Will Telemarketing Become Automated?

It is an invisible force that goes by many names. Computerisation. Automation. Artificial intelligence. Technology. Innovation. And, everyone’s favourite, ROBOTS.

Whatever name you prefer, some form of it has been stoking progress and killing jobs—from seamstresses to paralegals—for centuries.  However now it is predicted that nearly half of American Jobs could be automated in a decade or two.

Telemarketing used to happen in a crowded call center, with a group of representatives cold-calling hundreds of prospects every day.  Of those, maybe a few dozen could be persuaded to buy the product in question.   Today, the idea is largely the same, but the methods are  far more efficient.

Multitudes of today’s telemarketers are not human. In some cases, as you’ve probably experienced, there’s nothing but a recording on the other end of the line. It may prompt you to “press ‘2’ for more information,” but nothing you say has any impact on the call, and  usually, that’s clear to you.

But in other cases, you may get a sales call and have no idea that you’re actually speaking to a computerised system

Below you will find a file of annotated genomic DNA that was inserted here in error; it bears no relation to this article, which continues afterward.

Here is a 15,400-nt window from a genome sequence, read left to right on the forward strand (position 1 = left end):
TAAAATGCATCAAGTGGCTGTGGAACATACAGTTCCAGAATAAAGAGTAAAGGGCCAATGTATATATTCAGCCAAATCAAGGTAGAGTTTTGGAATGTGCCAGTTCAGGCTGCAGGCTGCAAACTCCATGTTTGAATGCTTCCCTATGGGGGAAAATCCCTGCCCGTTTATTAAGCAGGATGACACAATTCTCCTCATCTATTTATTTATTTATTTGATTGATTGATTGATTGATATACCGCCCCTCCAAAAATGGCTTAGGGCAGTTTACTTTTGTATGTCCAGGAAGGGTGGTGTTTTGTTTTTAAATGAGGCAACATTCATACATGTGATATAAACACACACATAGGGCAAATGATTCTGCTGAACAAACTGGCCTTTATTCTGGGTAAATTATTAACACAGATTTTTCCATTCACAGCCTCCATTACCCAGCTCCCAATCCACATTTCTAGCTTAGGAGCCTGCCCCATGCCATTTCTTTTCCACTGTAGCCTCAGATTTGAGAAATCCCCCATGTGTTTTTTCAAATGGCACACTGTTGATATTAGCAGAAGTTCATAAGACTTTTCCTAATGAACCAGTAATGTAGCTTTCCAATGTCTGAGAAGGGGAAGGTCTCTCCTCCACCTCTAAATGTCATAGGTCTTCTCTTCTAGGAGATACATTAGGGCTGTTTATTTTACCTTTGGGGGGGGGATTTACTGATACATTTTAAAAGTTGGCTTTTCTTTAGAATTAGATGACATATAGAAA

Everything you say gets an appropriate “human like” response, the voice may even laugh. But how is this even possible?

Well, in some cases, there  may be  a human being on the other side , pressing buttons to prompt you through a pre recorded but extremely interactive marketing pitch.

Using soundboard-assisted calling — regardless of what it says about the state of human interaction — has the potential to make individual call centers employees far more productive.

In some  instances, a single worker will run two or more calls at the same time ! It wont be long until  technology will allow computers to man phones on their own.

Programs such as WASTON, a famous computer system which beat the top human champions on jeopardy in 2011 is growing rapidly in use.  One of its “human” applications is its ability to act as a customer service agent that takes calls and actually answers customer questions. It has an incredible capacity  to tap into large amounts of data and process language very naturally.

As well as speaking with customers, giving them advice and answer complex questions. Many banks have already began using the updated version of  Watson .




But what does this mean for  places like India , who’s economy has prospered from the outsourcing of telemarketing, what will happen when more than 450,000 indian telemarketers are replaced by machines?

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